Practice with vowels follows:

a, o, e, i, u, u

There are 11 Spanish-speaking adult students in the first week of the group. Each in turn tries their hand at getting their pronunciation of vowels and greetings phrases to an acceptable level. Then some consonants follow:

n, t, h, m, x, j, z

As I’d expected, there are more than a few problems in teaching the tonal sounds of Mandarin to speakers of a non-tonal language. Yiu Wing Fung, a Chinese man, has more trouble than others in the group. “Why is he here”, I wonder?

A series of common greetings is written on the white board with the Spanish transcribed underneath. I instantly want to make up (or have the teacher make) flash cards to give me something to study and practice. I make a mental note to ask later. I do ask for and get copies of two key pages of the phrases written on the board. I’ll make flash cards from these later on. That’ll do for a start at least.

Next, the pronouns are written on the board in singular and plural. They’re remarkably similar:

Wu, ni, ta - then ta, ta, nin

There are differences in the pronunciation tones to distinguish them, but I produce my own little chart in singular and plural.

Then the other shoe drops. We get to the tones in earnest. It’s like doing the musical scales. High, low, short, long, up and down. There are going to be three tonal values I think; high, medium and low. I’m wrong. There are five: first tone, second tone, third tone, fourth tone and no tone. Each student runs through their “version” of the pronunciation. Sometimes our young teacher giggles. Other times she simply shakes her head and has the student try again. From the look on her face, we know our speech is bad. We’ll need a tape recording of the pronunciations. Without it there’s no way to check, practice and mimic the tonal sounds. It’s a time-consuming but necessary process.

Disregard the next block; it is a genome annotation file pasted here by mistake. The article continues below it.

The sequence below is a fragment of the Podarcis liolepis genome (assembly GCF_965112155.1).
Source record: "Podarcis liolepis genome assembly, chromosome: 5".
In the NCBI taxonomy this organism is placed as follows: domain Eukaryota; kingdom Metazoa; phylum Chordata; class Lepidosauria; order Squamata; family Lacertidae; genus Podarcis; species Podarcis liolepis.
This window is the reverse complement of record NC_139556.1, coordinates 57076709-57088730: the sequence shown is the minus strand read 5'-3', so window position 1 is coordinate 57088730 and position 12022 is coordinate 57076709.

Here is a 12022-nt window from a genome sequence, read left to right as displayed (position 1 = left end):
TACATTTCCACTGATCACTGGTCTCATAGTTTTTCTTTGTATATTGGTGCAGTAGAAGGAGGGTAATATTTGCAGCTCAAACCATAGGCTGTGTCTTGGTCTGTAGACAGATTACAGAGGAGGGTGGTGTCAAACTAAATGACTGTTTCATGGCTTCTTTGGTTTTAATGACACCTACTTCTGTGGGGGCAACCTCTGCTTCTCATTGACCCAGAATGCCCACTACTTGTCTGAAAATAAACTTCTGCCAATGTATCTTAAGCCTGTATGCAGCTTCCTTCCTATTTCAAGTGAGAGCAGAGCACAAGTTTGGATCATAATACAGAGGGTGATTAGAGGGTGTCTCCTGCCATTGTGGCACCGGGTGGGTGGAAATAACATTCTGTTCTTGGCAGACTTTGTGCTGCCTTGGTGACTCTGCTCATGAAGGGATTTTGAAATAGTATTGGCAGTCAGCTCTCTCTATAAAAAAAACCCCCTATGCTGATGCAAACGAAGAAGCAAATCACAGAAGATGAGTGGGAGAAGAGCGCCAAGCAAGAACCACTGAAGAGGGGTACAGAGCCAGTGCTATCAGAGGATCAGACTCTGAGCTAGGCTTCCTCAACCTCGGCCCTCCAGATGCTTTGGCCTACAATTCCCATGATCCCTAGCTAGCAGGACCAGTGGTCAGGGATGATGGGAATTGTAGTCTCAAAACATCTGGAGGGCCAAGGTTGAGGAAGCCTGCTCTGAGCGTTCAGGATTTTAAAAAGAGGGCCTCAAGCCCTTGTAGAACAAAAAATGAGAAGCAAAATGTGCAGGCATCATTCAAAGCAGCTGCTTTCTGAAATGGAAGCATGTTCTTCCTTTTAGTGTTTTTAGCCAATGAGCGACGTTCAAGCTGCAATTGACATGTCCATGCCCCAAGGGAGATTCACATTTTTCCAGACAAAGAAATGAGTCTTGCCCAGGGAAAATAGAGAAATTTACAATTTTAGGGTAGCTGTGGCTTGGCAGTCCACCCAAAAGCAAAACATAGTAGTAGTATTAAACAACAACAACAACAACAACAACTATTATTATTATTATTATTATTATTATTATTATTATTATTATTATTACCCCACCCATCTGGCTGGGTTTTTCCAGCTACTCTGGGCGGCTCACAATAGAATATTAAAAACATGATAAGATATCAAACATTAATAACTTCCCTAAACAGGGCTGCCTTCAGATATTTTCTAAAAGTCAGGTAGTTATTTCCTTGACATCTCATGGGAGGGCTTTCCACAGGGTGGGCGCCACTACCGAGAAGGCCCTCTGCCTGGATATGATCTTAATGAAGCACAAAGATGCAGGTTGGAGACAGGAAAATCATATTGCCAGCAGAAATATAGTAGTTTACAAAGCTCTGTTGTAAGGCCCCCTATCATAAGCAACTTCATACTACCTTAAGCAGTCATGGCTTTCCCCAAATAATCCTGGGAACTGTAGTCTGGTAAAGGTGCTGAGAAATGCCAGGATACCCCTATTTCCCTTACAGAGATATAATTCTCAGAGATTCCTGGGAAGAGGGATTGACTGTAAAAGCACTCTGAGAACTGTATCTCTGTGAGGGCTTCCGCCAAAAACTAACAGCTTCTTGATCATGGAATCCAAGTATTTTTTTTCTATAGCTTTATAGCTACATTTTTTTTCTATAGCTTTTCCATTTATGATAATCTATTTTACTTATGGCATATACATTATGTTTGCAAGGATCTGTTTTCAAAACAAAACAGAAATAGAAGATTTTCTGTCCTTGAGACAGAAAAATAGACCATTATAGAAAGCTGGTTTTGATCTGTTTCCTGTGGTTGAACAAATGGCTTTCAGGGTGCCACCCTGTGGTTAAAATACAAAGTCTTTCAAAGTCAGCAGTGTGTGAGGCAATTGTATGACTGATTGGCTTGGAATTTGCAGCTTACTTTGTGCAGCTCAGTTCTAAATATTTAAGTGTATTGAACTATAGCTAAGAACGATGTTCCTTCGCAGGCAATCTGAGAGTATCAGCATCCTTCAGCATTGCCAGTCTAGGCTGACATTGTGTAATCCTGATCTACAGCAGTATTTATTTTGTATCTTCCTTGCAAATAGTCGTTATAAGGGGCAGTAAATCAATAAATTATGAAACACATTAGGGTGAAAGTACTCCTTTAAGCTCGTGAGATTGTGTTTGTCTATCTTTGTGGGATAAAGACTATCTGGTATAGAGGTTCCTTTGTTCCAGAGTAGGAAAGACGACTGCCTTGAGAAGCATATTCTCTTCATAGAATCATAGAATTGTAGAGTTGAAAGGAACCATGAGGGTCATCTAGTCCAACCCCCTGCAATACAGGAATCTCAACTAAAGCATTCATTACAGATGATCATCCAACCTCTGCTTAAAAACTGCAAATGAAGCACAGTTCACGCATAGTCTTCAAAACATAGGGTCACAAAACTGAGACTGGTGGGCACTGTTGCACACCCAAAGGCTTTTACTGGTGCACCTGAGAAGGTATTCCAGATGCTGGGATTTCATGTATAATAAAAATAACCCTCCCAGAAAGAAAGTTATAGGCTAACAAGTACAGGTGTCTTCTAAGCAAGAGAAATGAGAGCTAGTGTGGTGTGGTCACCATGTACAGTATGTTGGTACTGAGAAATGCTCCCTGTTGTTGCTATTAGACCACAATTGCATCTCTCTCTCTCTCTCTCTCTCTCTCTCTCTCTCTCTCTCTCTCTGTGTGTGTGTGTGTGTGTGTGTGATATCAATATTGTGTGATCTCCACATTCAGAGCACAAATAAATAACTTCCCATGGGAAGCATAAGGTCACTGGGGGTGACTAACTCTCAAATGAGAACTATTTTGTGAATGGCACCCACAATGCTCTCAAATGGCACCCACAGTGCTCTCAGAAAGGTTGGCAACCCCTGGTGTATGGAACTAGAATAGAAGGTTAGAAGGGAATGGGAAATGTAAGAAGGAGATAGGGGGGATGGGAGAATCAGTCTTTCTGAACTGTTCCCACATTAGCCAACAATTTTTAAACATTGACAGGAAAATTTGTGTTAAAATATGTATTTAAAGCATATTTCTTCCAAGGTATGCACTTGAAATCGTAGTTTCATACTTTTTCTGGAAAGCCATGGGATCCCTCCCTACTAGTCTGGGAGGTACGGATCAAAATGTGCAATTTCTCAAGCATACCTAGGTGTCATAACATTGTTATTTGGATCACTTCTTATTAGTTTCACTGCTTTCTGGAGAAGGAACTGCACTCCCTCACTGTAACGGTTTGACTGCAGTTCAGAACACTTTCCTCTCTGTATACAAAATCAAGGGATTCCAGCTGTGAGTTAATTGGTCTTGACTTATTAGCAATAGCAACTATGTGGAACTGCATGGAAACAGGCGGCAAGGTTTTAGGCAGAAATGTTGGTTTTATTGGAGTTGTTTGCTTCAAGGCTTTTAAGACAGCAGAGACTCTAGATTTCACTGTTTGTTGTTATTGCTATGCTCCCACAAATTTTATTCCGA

How do you ask, “Do you love me?” one of the ladies asks. In response, the answer; “I love you” along with “I love you too.” Are written and practiced by the class next. The five ladies in the class are thrilled and amused, blushing as they practice the phrases. “This isn’t foe me”, I think, but decide to stick it out another couple of weeks. Maybe with some practice and help I’ll make some progress and develop more enthusiasm.

Some photocopied sheets with the words and phrases on them would help. So would a practice tape recording of the sounds, pronunciation and tones. The spoken language and its related listening comprehension development need more than the cursory “twice a week” class attendance sessions to practice. We need much more exposure than that to internalize elements of the language.

A description with drawings of how Chinese characters are derived proves more interesting for us. For example, the character “sun” plus the character “moon” means “light” or “illumination”. Now we’re getting somewhere.

… Continued in Part 2 …